"When you are looking at 50 and 60 years of history, the climate has been changing. That's relatively undeniable," McCarl said. "At the same time, we've spent millions to billions of dollars on wheat breeding."
For more than 20 years, agriculture has been taken into the laboratory, where crops like wheat, soybeans and corns have been genetically engineered to withstand drought, deter bugs and resist herbicides.
Genetics aside, there are other indications that show climate change influences how we grow our food.
-There are signs that the corn belt has pushed into North Dakota, where USDA forecasts the state will harvest at least 3.5 million acres of corn this year, 3.5 times as much as five years ago. Climate change might be one reason, but seed genetics and the lure of rising corn prices might be others.
-Since 1895 in California, the annual average temperature has increased 1.5 degrees Fahrenheit. It has decreased the "winter chill," which many fruit trees need to bear flowers and fruit, according to a report by the California Environmental Protection Agency.
-Upstate New York has become a better place to grow soybeans, something that researchers attribute to global warming trends - and higher prices that tempt farmers to try the crop. Northern New York farmers planted nearly 15,000 acres of soybeans in 2012, triple the acreage in 2007.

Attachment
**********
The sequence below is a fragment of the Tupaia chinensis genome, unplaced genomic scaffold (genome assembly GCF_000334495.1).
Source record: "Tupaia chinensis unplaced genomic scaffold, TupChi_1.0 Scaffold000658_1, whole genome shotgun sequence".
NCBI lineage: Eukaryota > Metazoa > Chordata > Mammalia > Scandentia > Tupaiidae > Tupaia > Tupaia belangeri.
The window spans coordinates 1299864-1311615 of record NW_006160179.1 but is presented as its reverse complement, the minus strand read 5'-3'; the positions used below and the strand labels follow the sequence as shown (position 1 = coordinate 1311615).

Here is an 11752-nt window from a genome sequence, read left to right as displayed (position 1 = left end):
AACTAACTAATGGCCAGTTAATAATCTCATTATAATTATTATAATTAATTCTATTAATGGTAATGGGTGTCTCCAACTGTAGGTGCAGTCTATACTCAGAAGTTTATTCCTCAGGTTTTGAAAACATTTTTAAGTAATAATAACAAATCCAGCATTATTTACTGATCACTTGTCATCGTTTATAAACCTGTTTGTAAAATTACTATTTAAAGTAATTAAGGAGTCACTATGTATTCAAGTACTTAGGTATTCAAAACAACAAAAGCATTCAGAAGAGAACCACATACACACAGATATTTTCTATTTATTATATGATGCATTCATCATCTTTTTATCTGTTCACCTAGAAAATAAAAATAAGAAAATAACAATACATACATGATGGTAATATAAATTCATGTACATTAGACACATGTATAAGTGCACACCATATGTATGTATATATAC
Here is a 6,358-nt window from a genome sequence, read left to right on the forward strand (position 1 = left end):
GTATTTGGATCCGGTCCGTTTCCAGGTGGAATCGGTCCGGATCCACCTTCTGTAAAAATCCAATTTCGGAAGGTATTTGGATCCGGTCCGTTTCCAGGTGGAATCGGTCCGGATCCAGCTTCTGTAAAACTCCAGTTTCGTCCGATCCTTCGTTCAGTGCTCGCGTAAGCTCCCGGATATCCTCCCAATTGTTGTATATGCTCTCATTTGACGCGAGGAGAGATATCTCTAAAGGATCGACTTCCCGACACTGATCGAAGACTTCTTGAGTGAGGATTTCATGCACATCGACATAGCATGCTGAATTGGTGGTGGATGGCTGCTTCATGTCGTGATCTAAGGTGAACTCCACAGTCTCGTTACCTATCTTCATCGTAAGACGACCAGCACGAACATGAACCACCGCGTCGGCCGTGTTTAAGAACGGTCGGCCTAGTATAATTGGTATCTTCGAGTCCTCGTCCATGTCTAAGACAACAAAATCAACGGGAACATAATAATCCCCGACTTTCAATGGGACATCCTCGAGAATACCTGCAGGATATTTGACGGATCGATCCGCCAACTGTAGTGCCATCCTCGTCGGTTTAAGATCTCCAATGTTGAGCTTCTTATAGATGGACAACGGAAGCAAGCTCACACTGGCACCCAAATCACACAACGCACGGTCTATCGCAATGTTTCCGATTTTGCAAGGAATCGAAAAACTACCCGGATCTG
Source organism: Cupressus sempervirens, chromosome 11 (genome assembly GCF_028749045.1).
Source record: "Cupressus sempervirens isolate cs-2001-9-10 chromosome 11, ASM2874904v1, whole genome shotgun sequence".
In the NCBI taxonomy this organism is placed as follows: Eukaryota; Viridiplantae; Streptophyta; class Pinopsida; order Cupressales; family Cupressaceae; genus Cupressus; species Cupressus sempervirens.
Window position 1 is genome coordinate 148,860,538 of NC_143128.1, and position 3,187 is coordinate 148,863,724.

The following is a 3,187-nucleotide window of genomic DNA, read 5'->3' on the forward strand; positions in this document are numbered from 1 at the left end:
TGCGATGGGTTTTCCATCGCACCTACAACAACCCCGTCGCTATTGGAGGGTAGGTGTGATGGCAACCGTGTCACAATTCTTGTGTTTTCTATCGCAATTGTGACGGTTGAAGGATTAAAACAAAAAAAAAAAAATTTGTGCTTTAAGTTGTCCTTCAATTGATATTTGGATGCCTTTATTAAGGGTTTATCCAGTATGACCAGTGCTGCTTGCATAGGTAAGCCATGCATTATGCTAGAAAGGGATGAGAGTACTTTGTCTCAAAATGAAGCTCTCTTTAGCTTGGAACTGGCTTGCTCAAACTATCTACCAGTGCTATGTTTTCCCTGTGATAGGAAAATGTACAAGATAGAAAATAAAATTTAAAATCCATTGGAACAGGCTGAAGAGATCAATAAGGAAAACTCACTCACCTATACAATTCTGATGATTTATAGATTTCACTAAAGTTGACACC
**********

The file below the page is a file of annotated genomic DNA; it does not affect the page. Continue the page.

Back in Kansas and Missouri, few believe climate change is going to push wheat or corn out of either state. But it could make growing more risky.
"The variability from year to year is going be greater than it has been in the past," said Charles Rice, professor of soil microbiology at K-State. "The producer is going to have to have money in the bank to pay for those poor years."
Rice and others stress the need for better ways to adapt, whether that might be better weather forecasting, new plant-breeding techniques or soil management.
For instance, K-State is leading a $5 million study looking at how to develop a type of wheat that holds up better against the warming effects of climate change.
Others, such as Brent Myers at the University of Missouri, think farming will adapt at a quicker pace than climate change.
"The scale of that change would not be as fast as our management skill in adapting to that change," said Myers, the state's cereal grain management specialist.
Hatfield, the USDA expert, said farmers need to be flexible to reduce risk in the face of approaching climate changes.
"Climate has changed, climate is changing," Hatfield said, "and climate is going to change in the future."
©2013 The Kansas City Star (Kansas City, Mo.)